Review: Joaquin Phoenix's Riveting, Revolting 'I'm Still Here'

Joaquin Phoenix and Casey Affleck's documentary takes a candid look at fame.

September 10, 2010, 3:33 AM

Sept. 10, 2010 — -- Joaquin Phoenix could be the most narcissistic, sniveling, drugged-up mess of a man ever to appear on a screen. Or he could be the greatest actor of all time.

After watching "I'm Still Here," the just-released documentary that chronicles his 2008 departure from Hollywood and attempt to launch a rap career, the former seems more believable. But it's hard not to watch.

The film, directed by his brother-in-law, actor Casey Affleck, follows Phoenix through blow-up after blow-up, joint after joint, beer after beer. He screams, he smokes, he snorts. Over the course of a months-long quest for legitimacy that takes him all over the country and eventually to Panama, Phoenix insists that he's better than everyone else, that he deserves A-list treatment, that he's too cool for Hollywood, that he's got what it takes to make it as an emcee, and that no, this whole quitting-acting-taking-up-rapping thing is not a hoax.

Like a petulant child, he begs for attention. He gets it from salaried sycophants and assistants, and Affleck, who stays behind the cameras for almost all of the movie, is seemingly unperturbed by his friend's descent into madness.

Affleck's aloofness calls into question the nature of the film -- it's billed as a documentary but, at times, Phoenix seems to be playing to the camera instead of dissolving before it, displaying a level of idiocy that seems a stretch even for an Oscar-nominated actor (first for "Gladiator," then for "Walk the Line"). He never figures out how to address the rap mogul he stalks, Sean "Diddy" Combs. (Is it "Diddy?" Is it "Mr. Combs?" He can't be bothered to get it right.) Oh, he needs money to make an album? He didn't know that. He was too busy manically making snow angels.

Joaquin Phoenix in 'I'm Still Here'

Phoenix's antics bring to mind the stunts in "Jackass" and "Borat." He falls off stages, jumps into crowds to fight naysayers, and lures pretty women into his hotel room by questionable means. "I'm Still Here" features plenty of squirm-worthy footage: topless call girls, drugs galore, full frontal male nudity and, as rumored in the run-up to the movie's release, a defecation scene that will make you hide your eyes.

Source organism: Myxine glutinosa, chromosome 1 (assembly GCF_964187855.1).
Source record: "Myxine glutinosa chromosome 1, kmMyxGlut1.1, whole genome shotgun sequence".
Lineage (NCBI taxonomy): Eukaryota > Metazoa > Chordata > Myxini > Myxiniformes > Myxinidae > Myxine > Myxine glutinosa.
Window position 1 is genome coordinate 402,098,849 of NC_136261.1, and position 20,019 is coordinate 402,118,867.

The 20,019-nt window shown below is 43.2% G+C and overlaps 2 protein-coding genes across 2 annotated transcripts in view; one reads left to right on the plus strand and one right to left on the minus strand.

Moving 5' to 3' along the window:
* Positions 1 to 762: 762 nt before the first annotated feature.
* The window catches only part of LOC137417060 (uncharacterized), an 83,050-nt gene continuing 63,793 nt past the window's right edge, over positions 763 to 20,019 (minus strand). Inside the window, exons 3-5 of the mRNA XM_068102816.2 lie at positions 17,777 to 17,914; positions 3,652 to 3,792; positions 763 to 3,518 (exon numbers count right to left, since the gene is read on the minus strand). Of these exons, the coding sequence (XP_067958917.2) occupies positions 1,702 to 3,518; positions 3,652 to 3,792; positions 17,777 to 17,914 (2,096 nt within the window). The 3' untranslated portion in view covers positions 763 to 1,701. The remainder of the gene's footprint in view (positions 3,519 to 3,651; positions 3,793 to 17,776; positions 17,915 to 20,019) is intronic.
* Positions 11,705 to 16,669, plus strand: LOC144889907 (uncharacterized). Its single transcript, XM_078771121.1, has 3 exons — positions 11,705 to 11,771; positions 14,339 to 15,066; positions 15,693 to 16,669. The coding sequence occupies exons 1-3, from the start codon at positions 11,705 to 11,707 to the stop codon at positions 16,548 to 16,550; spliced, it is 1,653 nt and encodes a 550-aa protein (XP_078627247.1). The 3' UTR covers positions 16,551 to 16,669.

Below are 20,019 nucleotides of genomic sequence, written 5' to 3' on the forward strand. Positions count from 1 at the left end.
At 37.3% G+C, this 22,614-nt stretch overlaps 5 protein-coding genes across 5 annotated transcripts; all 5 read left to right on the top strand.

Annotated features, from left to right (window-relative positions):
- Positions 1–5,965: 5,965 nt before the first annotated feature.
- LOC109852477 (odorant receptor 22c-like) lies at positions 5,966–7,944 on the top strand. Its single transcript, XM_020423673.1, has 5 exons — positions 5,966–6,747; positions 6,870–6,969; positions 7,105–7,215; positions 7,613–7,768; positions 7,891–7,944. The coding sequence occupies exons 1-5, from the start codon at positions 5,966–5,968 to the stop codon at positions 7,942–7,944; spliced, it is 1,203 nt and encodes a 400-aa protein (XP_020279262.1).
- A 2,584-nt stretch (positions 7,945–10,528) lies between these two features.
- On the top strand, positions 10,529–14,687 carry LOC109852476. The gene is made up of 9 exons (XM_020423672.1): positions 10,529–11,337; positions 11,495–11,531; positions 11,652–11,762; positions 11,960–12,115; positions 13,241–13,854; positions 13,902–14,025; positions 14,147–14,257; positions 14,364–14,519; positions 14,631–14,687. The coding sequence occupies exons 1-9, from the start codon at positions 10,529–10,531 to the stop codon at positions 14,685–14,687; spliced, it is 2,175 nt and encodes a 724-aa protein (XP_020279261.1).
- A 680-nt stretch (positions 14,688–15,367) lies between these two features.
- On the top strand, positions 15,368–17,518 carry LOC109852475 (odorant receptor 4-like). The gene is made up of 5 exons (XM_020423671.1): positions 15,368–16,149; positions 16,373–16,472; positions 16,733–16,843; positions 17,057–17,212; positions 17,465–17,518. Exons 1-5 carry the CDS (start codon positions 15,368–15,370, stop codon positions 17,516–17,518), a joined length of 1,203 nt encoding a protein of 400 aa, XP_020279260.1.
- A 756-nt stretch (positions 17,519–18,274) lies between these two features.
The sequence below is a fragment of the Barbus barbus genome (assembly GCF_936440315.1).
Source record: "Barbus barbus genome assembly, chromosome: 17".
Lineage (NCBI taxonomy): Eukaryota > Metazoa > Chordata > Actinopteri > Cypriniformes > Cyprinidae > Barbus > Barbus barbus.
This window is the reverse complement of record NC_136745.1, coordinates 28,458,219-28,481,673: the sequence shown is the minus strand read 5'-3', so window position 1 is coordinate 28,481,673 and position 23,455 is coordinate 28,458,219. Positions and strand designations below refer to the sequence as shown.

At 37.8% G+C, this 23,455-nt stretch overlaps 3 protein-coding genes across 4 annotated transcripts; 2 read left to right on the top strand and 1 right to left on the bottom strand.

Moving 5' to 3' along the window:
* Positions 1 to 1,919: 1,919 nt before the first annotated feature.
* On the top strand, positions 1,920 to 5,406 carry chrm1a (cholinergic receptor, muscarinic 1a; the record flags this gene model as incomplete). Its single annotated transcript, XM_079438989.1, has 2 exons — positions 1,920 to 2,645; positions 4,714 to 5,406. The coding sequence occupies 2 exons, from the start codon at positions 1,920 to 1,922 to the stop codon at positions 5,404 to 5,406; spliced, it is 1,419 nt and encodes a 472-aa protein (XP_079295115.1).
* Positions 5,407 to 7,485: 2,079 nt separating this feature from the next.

Being a decent human being is not at all on his agenda. During a trip to Washington in 2009 to track down Combs, who's in town for President Barack Obama's inauguration, Phoenix refuses to wake up to witness the main event. He spends the ride back to the airport blaming his assistants for not dragging him out of bed and complaining about how Leonardo DiCaprio and Tobey Maguire get to fly private while he, boo-hoo, is stuck in commercial. When Ben Stiller approaches him to act in "Greenberg," he yells. When Edward James Olmos offers him advice, he spits out an incomprehensible rap.

Phoenix sinks to low lows. It's still hard to sympathize with him. The key moment of "I'm Still Here" comes when he appears on David Letterman's "Late Show," the much-talked about appearance that featured Letterman making fun of Phoenix's inability to utter coherent sentences. Phoenix had a third grade-level retaliation: sticking gum on Letterman's desk. Cameras show the nerves that led up to Phoenix's appearance and the breakdown that follows -- he demands that his driver stop the car so he can go cry in the bushes of Central Park, whimpering about how everyone thinks he's a joke.

But even if Phoenix is a totally baseless individual, even if the film is not 100-percent documentary, there's something redeemable about "I'm Still Here." It paints the picture of the fame monster that drags down people who have (or had) talent but no grounding in reality -- a beast that some might argue dominates the better part of Hollywood. The "is this guy for real?!" factor makes the movie riveting. Phoenix's unpredictable tantrums make him as watchable as he is loathsome.

Early in the film, Phoenix muses, "All you can do is do something for yourself and believe in it and love it and hope that other people love it." People might not love "I'm Still Here," but it will get audiences thinking about celebrity, insanity and what goes on inside the mind of a man who appears to dabble in both.